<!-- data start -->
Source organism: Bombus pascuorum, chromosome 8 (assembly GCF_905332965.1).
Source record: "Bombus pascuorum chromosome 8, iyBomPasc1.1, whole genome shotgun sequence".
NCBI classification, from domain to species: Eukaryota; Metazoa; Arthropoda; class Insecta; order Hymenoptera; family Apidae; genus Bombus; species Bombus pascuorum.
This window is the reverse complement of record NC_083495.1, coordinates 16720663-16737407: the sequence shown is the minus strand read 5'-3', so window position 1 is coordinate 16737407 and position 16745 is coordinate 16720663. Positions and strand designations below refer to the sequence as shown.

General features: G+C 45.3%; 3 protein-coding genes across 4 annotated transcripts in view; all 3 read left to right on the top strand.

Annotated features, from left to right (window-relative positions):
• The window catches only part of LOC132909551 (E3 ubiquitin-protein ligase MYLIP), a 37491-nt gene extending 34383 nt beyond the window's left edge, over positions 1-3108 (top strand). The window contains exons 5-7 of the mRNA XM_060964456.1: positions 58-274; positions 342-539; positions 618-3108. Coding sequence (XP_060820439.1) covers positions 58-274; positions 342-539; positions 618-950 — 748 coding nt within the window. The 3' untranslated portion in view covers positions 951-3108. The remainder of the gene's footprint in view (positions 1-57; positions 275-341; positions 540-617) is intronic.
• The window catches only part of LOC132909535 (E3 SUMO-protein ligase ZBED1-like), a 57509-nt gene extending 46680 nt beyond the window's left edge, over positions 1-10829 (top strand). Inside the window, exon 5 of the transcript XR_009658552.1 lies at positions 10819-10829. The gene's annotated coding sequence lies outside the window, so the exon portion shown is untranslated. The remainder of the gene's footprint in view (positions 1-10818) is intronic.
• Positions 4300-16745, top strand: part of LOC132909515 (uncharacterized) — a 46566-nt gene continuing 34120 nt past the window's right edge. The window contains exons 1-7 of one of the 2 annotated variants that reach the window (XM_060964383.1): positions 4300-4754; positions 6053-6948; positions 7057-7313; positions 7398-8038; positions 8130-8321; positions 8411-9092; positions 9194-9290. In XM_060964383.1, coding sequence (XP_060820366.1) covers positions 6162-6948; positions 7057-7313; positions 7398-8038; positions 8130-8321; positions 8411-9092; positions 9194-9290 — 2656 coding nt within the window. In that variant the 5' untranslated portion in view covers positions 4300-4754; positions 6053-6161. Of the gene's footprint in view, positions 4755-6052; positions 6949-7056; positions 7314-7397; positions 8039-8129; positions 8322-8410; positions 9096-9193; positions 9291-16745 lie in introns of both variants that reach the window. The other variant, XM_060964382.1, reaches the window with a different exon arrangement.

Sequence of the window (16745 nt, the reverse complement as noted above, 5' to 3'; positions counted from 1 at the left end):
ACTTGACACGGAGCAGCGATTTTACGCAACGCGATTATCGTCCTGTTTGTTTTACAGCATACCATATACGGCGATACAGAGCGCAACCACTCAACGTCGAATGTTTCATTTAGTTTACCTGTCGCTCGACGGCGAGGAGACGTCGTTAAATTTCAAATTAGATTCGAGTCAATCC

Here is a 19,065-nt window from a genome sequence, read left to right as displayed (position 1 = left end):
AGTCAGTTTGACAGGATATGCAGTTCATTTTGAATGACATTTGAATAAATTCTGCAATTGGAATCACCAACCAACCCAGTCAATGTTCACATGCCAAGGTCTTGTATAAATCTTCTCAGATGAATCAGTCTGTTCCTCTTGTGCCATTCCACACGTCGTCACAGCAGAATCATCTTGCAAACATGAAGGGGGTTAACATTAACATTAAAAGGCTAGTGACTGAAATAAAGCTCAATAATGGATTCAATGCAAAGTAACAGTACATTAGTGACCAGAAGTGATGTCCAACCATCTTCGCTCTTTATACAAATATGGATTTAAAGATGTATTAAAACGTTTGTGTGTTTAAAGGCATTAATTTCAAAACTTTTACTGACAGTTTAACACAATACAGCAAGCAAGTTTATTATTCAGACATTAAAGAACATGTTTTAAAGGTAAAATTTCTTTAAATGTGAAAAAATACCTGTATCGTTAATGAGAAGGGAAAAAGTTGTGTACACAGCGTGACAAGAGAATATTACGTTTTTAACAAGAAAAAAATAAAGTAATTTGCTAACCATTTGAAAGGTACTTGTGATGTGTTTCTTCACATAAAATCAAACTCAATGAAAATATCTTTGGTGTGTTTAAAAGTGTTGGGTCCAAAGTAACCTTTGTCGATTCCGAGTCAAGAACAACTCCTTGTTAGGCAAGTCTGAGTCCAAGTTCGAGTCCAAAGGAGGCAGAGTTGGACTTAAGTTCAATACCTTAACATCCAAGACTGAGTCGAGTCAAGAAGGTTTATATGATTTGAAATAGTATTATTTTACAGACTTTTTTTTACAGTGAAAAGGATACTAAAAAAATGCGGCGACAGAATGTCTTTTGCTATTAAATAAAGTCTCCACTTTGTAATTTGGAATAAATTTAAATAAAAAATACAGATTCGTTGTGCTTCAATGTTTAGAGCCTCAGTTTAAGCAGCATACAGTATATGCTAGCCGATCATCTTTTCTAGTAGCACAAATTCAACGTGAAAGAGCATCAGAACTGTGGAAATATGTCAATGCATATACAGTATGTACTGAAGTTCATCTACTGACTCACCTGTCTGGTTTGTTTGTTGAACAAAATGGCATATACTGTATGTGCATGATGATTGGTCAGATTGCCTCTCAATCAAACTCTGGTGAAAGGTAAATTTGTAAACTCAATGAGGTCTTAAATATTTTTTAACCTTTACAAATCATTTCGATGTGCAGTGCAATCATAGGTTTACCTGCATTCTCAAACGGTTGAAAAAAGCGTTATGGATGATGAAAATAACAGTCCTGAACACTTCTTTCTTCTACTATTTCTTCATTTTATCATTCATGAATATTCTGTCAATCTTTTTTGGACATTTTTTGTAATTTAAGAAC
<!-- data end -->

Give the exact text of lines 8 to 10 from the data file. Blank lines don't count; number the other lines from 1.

• The window catches only part of LOC132909535 (E3 SUMO-protein ligase ZBED1-like), a 57509-nt gene extending 46680 nt beyond the window's left edge, over positions 1-10829 (top strand). Inside the window, exon 5 of the transcript XR_009658552.1 lies at positions 10819-10829. The gene's annotated coding sequence lies outside the window, so the exon portion shown is untranslated. The remainder of the gene's footprint in view (positions 1-10818) is intronic.
• Positions 4300-16745, top strand: part of LOC132909515 (uncharacterized) — a 46566-nt gene continuing 34120 nt past the window's right edge. The window contains exons 1-7 of one of the 2 annotated variants that reach the window (XM_060964383.1): positions 4300-4754; positions 6053-6948; positions 7057-7313; positions 7398-8038; positions 8130-8321; positions 8411-9092; positions 9194-9290. In XM_060964383.1, coding sequence (XP_060820366.1) covers positions 6162-6948; positions 7057-7313; positions 7398-8038; positions 8130-8321; positions 8411-9092; positions 9194-9290 — 2656 coding nt within the window. In that variant the 5' untranslated portion in view covers positions 4300-4754; positions 6053-6161. Of the gene's footprint in view, positions 4755-6052; positions 6949-7056; positions 7314-7397; positions 8039-8129; positions 8322-8410; positions 9096-9193; positions 9291-16745 lie in introns of both variants that reach the window. The other variant, XM_060964382.1, reaches the window with a different exon arrangement.

Sequence of the window (16745 nt, the reverse complement as noted above, 5' to 3'; positions counted from 1 at the left end):